The other day, Kaytie did a quick, easy addition problem involving the number of people in our family. It went along the lines of "four kids plus two parents equals six people in our family". Nothing spectacular, it was a conversation we had had plenty of times before. But this time, I happened to point out that "you just did math". She was very excited! "Really?" She exclaimed, "And that wasn't hard at all!" After a brief conversation, she and Nate came to the conclusion that math can be fun. Hmmmm.
Then I wrote some problems in a notebook (a math journal, if you will) in an attempt to keep individual kids busy for a brief time while the other kid finished up work. I gave Kaytie hers, meaning for her to do one or two problems. After only a few minutes, she brought it to me. I expected her to be whining for help, or complaining about the work. They were, after all, the exact same type of problems she fusses about on her worksheets, only slightly more complicated. But what she wanted was something else to do because she had done every single problem I had written down. Without help. And gotten the correct answers. Without help. Or complaining. Or even once whining. Hmmmmm.
So I have spent the last few days googling "living math". (I dislike the term, but that is what they call it.) I am compiling a list of games and activities to bring joy to our math again. I am not ditching the workbooks entirely. The kids will still be working on them some each day. But the boring repetitive parts... the pages and pages of addition and subtraction and writing of mindless numbers... I will convert into games and hands-on works. Today, I pulled all of their subtraction problems off of their worksheet and wrote them onto a sheet of tic-tac-toe boards. They played tic-tac-toe with the twist that they had to solve the subtraction problem for that square or they lost their turn. They did MORE work in LESS time with NO tears and Mommy didn't get frustrated ONE single time!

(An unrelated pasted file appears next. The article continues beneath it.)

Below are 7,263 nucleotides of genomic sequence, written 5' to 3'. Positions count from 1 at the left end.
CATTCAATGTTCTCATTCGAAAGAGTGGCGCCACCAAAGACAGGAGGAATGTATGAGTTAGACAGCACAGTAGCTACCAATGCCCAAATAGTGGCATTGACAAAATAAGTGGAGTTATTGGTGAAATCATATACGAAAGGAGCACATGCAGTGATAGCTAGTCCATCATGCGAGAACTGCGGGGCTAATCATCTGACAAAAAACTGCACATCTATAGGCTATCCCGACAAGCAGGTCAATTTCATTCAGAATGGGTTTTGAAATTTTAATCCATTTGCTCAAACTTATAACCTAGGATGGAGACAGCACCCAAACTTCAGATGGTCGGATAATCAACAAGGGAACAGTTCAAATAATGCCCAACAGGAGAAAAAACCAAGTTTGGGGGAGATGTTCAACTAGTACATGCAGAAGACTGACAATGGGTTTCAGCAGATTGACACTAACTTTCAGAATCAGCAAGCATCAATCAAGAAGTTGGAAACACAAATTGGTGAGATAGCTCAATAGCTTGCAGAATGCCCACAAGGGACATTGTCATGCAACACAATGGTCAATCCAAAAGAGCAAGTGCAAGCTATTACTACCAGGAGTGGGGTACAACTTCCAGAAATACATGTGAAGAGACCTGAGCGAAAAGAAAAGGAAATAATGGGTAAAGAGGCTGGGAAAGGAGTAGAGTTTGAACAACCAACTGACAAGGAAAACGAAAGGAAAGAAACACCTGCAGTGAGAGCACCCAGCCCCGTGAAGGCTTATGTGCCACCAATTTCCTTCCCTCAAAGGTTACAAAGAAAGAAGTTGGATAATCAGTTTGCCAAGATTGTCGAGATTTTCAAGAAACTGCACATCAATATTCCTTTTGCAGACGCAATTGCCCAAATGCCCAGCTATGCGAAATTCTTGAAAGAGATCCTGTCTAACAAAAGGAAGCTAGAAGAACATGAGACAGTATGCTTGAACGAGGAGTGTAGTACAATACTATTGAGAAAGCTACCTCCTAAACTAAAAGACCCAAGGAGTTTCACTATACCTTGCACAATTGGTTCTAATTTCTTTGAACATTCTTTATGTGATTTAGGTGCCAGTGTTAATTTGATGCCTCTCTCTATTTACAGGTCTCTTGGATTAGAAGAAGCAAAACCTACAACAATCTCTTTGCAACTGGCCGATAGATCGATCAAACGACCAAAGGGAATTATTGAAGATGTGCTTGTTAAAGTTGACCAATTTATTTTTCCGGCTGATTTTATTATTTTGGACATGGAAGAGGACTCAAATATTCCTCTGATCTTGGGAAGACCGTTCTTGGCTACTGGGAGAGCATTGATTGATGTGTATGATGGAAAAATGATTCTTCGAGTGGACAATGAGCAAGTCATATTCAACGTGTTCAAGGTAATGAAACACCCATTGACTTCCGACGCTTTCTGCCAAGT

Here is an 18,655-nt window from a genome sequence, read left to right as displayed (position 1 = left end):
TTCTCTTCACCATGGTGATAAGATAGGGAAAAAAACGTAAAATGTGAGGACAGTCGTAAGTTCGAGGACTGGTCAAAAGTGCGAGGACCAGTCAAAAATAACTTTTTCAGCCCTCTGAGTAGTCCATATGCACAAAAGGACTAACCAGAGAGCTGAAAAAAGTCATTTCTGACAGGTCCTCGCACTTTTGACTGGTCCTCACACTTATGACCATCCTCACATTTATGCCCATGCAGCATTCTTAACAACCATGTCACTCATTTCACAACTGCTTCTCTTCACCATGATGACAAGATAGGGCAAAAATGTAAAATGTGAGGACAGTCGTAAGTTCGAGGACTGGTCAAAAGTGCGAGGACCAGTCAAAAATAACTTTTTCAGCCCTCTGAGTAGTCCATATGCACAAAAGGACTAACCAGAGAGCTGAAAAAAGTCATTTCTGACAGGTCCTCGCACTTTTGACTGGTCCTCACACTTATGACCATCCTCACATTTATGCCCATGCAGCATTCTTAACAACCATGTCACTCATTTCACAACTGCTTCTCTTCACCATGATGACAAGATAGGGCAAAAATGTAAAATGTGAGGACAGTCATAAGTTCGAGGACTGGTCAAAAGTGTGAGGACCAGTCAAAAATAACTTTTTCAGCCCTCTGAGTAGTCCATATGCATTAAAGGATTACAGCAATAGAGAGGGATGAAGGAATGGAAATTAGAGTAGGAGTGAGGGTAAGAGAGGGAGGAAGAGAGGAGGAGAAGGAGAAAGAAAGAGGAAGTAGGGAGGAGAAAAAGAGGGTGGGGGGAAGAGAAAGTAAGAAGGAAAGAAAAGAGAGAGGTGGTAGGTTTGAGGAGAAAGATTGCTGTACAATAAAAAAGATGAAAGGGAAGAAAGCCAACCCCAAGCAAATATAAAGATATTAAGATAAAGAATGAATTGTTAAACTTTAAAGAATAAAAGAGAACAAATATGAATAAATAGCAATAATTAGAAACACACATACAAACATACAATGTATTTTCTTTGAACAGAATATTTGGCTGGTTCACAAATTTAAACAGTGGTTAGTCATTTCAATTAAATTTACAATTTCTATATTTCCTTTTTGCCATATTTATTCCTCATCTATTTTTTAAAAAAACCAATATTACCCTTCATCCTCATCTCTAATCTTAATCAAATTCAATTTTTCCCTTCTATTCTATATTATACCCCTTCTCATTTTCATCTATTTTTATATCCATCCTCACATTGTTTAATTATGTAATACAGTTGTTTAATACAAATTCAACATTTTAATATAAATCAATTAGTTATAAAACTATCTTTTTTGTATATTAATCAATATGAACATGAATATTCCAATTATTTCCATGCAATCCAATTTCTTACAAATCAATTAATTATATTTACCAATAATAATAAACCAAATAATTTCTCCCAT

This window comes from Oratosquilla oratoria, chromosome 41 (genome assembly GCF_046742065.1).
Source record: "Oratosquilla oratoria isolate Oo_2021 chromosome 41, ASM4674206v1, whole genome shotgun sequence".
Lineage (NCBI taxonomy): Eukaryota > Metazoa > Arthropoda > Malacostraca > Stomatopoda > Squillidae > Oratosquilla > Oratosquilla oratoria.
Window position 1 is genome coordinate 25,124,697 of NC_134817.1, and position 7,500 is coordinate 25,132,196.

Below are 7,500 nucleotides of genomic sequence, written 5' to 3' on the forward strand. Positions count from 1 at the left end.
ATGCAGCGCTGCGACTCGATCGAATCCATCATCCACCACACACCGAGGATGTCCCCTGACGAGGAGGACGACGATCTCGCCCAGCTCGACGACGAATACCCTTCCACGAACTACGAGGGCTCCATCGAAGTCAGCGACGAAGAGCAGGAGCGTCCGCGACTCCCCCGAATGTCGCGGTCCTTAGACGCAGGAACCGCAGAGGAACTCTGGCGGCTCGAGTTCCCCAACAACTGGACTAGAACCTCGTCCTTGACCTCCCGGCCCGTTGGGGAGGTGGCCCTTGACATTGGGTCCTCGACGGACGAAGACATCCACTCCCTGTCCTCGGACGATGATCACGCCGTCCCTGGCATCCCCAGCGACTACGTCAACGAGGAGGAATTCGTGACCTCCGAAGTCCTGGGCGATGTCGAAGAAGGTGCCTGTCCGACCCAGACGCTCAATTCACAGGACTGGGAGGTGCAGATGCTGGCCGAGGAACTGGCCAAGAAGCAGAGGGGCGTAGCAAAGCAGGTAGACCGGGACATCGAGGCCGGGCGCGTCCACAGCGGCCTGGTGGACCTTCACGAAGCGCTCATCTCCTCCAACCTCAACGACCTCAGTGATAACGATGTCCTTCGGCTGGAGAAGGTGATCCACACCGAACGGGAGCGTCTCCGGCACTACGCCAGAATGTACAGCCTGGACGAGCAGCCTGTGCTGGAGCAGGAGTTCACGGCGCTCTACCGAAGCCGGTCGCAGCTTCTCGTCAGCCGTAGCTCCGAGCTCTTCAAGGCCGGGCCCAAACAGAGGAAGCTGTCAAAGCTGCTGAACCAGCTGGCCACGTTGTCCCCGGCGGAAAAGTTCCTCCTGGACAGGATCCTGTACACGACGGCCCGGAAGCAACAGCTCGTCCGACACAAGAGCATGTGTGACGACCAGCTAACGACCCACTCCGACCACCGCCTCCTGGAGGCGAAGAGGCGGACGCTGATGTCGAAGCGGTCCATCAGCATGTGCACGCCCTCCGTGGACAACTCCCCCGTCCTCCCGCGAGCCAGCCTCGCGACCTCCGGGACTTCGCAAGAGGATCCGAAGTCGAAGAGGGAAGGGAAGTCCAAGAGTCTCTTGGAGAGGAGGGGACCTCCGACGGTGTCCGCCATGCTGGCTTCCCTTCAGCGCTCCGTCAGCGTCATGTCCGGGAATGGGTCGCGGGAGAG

*(Just so you don't get confused, Kaytie and Nate have always done the same level of work. They went through preschool together because he was not about to be left out. And he has always been able to keep up with her in every subject. But after kindergarten, I decided it was easier and healthier for him/her to tell them they were in different grades. So he did "K-5" while she went straight to "First Grade". Same work, different label.) I have avoided this issue with Daniel and Abbie by dividing them up from the beginning. She is in Totschool, and he is in Preschool.


Mama Teaching 2 said...

I can understand...but homeschooling my children has brought me out of that. Thank goodness!

My friend is using something very neat... http://www.amazon.com/Math-Wizardry-Kids-Margaret-Kenda/dp/0764141767/ref=sr_1_1?ie=UTF8&s=books&qid=1255058670&sr=1-1

joelle said...

I love how you change your look every so often. they look really nice. I deal with that same problem as well and have started more "living math" in our curriculum as well. I hope you get to share of what you will be doing in that area. I'm still looking for more ideas.

Jeanne said...

Too very cool! I love maths stories like this!